Why did Jesus wait until he was thirty to start his public ministry? -- Tim (Atlanta)

Luke says Jesus was about 30 (Luke 3:23). If he was born before the death of Herod the Great (Matthew 2:1), his birth could have been no later than 4 BC (the year of Herod’s demise). Herod’s attempt to kill all Bethlehem boys two years and younger (Matthew 2:16) seems to place Jesus’ birth no later than 6 or 5 BC. As he began his public ministry about 27 AD (Luke 3:1 says John the Baptist was active about 27/28 AD; Tiberius began to reign in 14 AD; and Pilate began to serve as Prefect of Judea in 26 AD), his crucifixion would have taken place in 30 AD. All of this to say that we know nothing of Jesus' life from infancy to age 12 (Luke 2:42-52)—around 7 AD, and again nothing from then until 27 AD—a gap of some twenty years. Why the silence?

I thought of six reasons for the delay that you might want to consider. (You may be able to think of some more.)

* Family responsibility. Joseph apparently died much earlier than Mary. As eldest of 8+ children (Matthew 13:55-56), it would have been incumbent upon Jesus to act as head of the family. Call it love, call it filial piety, call it honoring father and mother: Jesus would have been the one to take responsibility for the family. At some point, presumably his brother James took over.
* Credibility. Might it have been more difficult for the people of Israel to take seriously a "Messiah" still in his teens or twenties?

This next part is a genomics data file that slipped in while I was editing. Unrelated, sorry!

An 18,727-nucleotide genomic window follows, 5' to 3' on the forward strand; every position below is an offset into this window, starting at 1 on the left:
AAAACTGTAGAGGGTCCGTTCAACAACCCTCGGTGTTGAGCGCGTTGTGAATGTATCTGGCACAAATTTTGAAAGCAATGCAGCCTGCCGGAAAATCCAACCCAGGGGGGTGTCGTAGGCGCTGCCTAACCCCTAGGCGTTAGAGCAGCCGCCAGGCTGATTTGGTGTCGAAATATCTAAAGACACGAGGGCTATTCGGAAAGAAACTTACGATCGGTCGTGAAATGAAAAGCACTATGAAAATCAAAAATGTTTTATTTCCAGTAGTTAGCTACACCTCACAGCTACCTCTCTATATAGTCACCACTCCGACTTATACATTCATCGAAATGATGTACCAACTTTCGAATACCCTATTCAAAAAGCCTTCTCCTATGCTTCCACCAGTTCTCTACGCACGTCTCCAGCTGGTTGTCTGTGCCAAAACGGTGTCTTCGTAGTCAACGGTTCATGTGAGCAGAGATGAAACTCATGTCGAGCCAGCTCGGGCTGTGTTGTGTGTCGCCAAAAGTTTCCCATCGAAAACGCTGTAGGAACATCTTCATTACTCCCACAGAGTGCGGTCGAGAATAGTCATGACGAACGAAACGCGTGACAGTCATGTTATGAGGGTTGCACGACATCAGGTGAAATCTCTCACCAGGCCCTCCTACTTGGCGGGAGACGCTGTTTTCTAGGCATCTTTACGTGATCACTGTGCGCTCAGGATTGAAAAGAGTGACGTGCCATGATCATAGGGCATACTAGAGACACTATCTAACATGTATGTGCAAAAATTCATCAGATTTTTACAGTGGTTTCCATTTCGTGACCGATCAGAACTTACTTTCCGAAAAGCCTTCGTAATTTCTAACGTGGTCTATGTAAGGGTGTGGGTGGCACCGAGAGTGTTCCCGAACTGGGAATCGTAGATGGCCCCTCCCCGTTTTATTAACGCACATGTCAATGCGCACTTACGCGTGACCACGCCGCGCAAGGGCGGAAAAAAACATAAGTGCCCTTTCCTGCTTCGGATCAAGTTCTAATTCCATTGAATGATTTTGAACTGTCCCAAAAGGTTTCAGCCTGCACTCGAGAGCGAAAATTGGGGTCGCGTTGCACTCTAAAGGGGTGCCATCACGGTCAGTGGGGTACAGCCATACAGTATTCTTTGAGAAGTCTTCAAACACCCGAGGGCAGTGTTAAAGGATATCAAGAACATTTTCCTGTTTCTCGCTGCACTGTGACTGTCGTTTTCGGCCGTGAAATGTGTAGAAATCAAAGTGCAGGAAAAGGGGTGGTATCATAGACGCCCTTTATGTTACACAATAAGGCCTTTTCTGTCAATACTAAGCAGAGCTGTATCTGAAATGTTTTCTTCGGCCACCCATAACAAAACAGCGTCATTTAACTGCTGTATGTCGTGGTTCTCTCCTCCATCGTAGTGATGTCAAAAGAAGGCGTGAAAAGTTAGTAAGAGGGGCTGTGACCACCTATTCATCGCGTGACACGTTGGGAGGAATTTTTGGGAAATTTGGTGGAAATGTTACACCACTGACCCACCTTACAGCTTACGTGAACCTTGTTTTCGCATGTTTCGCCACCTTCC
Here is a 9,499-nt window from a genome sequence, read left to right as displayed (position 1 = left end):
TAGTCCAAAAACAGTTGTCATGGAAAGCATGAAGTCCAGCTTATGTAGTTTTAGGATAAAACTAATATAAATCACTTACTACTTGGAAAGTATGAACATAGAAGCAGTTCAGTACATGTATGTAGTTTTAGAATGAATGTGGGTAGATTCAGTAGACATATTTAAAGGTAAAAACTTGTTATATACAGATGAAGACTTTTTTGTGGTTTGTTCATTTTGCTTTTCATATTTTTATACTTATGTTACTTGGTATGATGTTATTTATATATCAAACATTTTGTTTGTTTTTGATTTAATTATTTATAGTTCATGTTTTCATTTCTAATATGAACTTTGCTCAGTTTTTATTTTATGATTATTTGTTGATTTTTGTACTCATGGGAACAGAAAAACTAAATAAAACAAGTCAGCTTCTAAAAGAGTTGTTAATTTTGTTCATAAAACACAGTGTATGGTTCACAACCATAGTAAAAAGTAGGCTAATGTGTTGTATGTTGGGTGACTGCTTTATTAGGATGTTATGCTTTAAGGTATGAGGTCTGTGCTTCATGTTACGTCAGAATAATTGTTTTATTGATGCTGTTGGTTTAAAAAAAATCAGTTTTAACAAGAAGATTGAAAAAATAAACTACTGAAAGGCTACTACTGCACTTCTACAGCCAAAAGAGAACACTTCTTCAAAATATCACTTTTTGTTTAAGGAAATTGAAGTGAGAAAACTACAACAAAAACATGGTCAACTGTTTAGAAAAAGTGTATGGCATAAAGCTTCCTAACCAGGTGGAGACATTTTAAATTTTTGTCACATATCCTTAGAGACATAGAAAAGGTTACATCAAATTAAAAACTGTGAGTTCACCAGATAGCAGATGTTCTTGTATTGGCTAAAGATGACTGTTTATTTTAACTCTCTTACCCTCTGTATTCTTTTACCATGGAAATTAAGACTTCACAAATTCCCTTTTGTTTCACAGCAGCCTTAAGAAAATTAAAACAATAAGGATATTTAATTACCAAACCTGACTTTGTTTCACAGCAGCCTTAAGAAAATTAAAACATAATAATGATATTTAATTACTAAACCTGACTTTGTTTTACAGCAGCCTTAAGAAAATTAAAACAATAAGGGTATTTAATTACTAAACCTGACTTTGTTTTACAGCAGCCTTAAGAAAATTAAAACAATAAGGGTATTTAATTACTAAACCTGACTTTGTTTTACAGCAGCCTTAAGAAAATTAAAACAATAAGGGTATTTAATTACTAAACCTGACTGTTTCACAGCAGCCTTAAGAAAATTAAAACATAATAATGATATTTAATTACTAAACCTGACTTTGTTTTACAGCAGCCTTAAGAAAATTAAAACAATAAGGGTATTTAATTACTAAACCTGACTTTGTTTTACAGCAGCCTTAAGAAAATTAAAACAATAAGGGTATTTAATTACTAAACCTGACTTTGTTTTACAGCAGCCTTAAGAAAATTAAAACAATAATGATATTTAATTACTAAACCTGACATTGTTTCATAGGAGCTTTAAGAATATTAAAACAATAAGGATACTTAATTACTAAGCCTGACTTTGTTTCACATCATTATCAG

* John's ministry. Since John the Baptist did not launch his short-lived ministry until the mid-20s, and he was the prophesied forerunner of the Lord (Malachi 3-4, Isaiah 40), Jesus was not going to 'jump the gun' by appearing before his herald!
* Character formation. The scriptures do not teach that Jesus emerged from the Jordan -- much less the womb! -- with character fully formed. Hebrews 5:8, for example, shows that Jesus learned through the suffering process. Surely this was not restricted to the short period from Gethsemane to the Cross. Life is replete with opportunities to suffer, and experiencing them is an integral part of the incarnation itself. This may be the most significant reason for the delay.
* Closely related to the previous reason, character formation requires testing over a period of time. No one would be ready to pilot a plane, for example, after a single flying lesson. It is not so much weathering the storm of the moment that accredits one as a trustworthy and self-disciplined person, as patient endurance of trials over a protracted period.
* Professional experience. Learning a trade (carpentry, or construction, as the Greek word suggests) would give Jesus not only "relatability" and enhanced credibility, but also the experience of life and people from which he would so frequently draw in his teaching and personal ministry.

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